The stunning true story of how a British expedition to the Antarctic helped defeat the Nazis has been revealed for the first time in a new book.

Launched at the 1943 height of World War Two, Operation Tabarin was said to be a top-secret project to establish military bases and watch German and Japanese activities in the freezing South Pole.

But the expedition also helped protect vital allied shipping in the South Atlantic - and crucially helped stamp out Argentina's efforts to reclaim the Falklands.


German cruisers had already been terrorizing Norwegian whalers off the coast of Antarctica - with one boat seizing 20,320 tonnes of valuable whale oil from the allied war effort.

The incident led to HMS Queen of Bermuda patrolling the area between South Georgia, the South Shetland Islands and Weddell Sea - and the expedition soon followed.

Lead botanist Ian MacKenzie Lamb was a member of the initial crew - and stayed on until the end of the war.

Lamb’s account is told in a new book, The Secret South, compiled from his memoirs and edited by Stephen Haddelsey and Ronald Lewis-Smith.

The editors of the book wrote: "Whatever quixotic objectives motivated him to join the expedition, there can be absolutely no doubt regarding Lamb’s contribution to the success of Operation Tabarin.

Base ‘A’ from the east, showing the Nissen hut. (Credit: Natural Environment Research Council)

Base ‘A’ from the east, showing the Nissen hut. (Credit: Natural Environment Research Council)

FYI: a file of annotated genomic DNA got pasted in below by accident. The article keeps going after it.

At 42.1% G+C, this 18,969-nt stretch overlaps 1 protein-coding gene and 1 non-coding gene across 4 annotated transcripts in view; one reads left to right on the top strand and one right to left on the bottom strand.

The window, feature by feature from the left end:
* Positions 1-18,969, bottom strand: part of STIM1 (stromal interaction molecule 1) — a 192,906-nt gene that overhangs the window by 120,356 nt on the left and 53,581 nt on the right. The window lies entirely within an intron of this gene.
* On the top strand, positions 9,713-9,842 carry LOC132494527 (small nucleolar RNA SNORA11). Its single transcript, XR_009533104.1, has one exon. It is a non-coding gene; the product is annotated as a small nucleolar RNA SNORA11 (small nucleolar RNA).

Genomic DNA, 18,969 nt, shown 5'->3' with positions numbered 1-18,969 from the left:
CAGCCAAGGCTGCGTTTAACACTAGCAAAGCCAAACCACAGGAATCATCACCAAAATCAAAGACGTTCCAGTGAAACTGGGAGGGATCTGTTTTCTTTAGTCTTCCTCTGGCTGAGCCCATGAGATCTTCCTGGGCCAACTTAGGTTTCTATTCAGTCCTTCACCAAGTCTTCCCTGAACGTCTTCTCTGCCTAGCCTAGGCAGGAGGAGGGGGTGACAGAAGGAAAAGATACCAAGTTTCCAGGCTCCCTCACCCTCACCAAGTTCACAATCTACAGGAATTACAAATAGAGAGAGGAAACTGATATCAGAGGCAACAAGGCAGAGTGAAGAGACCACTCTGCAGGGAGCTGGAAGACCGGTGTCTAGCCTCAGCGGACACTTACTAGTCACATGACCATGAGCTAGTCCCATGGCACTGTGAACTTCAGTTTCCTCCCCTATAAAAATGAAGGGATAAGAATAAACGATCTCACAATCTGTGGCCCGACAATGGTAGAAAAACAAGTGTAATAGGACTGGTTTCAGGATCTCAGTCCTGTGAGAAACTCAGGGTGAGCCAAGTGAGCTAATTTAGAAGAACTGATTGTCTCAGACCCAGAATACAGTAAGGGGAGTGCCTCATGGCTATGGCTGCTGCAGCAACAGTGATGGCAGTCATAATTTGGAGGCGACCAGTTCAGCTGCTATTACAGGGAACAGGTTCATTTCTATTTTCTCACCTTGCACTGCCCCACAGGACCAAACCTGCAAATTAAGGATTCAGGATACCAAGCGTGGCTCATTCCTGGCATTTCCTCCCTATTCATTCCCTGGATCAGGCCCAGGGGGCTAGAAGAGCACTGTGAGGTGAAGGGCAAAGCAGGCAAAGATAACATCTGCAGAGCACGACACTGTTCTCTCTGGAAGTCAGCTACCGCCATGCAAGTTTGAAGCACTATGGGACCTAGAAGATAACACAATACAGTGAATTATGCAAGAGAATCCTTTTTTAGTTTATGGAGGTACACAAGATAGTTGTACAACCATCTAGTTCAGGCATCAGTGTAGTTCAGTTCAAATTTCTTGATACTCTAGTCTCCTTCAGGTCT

“As well as helping to establish its three manned bases – on Deception Island and on Goudier Island early in 1944, and at Hope Bay in February 1945 – he took part in all of the major sledging journeys, manhauling across Wiencke Island in September and October 1944, and covering some 800 miles with dog teams in the area around James Ross Island between August and December 1945.

“A highly proficient photographer, he also took countless photographs, both at the bases and while sledging, and developed the negatives and printed the images in the base’s tiny darkroom.

“In some ways, though, perhaps the most important of Lamb’s characteristics, at least when judged against the peculiar backdrop of a polar expedition, were his empathy and kindliness.”

After the war, Britain continued the operation of the bases built during Operation Tabarin, by transferring them to the newly established Falkland Islands Dependencies Survey.

Operation Tabarin veterans Reece, White and Rusell remained at their bases, continuing their work for the FIDS. Participants of Operation Tabarin were awarded the Polar Medal in 1953.

This story originally appeared in The Sun